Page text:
Some nervousness over in Kuwait where, apparently, pop star Hussein al-Ahmad has quit the industry. Not for him, though, the usual afterlife of the failed popstar - he's not going to make two poorly-received movies, try his hand at writing an autobiography and then booking a comeback tour with Kim Wilde and Bananarama.
Oh, no: he's supposedly joined Al-Qaeda.
The trigger-happy terrorists are delighted, of course, hoping that fans will buy into the concept of jihad in the same way that Britney Spears fans will happily buy her perfume because it's got her picture on it.
They're making a video to celebrate their new signing:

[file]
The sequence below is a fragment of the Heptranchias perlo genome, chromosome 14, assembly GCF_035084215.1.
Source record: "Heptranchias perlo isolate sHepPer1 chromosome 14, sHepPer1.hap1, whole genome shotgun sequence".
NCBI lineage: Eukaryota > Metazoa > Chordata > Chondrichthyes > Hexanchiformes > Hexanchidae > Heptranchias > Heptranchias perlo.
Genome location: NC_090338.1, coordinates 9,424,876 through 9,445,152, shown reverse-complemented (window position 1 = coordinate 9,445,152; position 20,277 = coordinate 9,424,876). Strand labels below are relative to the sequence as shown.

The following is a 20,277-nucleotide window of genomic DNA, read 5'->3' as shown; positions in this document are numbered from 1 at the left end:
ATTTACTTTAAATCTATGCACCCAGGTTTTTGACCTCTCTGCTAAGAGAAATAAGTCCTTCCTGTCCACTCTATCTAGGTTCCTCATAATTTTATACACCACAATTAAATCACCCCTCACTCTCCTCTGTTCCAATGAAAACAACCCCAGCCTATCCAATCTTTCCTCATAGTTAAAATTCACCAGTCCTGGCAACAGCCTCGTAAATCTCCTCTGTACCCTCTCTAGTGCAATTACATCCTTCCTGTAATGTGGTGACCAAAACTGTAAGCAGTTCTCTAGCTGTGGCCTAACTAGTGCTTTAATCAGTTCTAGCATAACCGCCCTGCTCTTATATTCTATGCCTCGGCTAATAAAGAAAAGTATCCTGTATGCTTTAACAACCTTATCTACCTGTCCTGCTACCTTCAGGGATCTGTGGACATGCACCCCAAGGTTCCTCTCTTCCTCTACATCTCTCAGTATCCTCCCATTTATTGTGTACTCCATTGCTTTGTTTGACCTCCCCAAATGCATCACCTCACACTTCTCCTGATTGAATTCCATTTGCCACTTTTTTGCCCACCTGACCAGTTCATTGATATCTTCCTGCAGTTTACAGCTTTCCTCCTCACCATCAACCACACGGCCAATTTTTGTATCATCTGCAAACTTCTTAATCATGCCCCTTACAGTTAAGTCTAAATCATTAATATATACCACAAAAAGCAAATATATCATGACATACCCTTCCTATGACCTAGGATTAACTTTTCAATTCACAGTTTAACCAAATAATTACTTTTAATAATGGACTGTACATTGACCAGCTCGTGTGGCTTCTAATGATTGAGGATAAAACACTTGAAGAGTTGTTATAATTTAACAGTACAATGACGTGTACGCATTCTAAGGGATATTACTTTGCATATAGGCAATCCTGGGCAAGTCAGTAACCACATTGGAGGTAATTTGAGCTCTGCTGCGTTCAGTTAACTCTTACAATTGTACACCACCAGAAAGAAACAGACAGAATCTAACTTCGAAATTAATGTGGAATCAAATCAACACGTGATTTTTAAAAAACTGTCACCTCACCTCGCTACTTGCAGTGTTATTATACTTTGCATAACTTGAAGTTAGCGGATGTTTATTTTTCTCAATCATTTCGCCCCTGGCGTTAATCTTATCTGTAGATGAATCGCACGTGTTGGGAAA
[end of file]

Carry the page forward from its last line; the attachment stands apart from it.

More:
"I believe that a video has been produced by al-Sahab [the television production arm of al-Qaeda]," said Lughzi.
"He should have given an interview which will be released on the Internet in three months," he said.
In three months? Bloody hell, the Stone Roses could make a video faster than that. Even EMI would suggest that in the digital age, you might look at a slightly faster turn-around between recording and distribution.
Al-Ahmad became famous through a local Pop Idol-style programme, Star Academy, although clearly the offer of a large number of virgins in paradise forever seemed more attractive than the number seventeen slot in the Kuwaiti download chance and the opportunity to have your life shaped by the closest thing Al Rawdatayn has to a Louis Walsh.
It might seem strange to us to exchange a pop career for a life in armed struggle, but who has seen Alex Parks recently?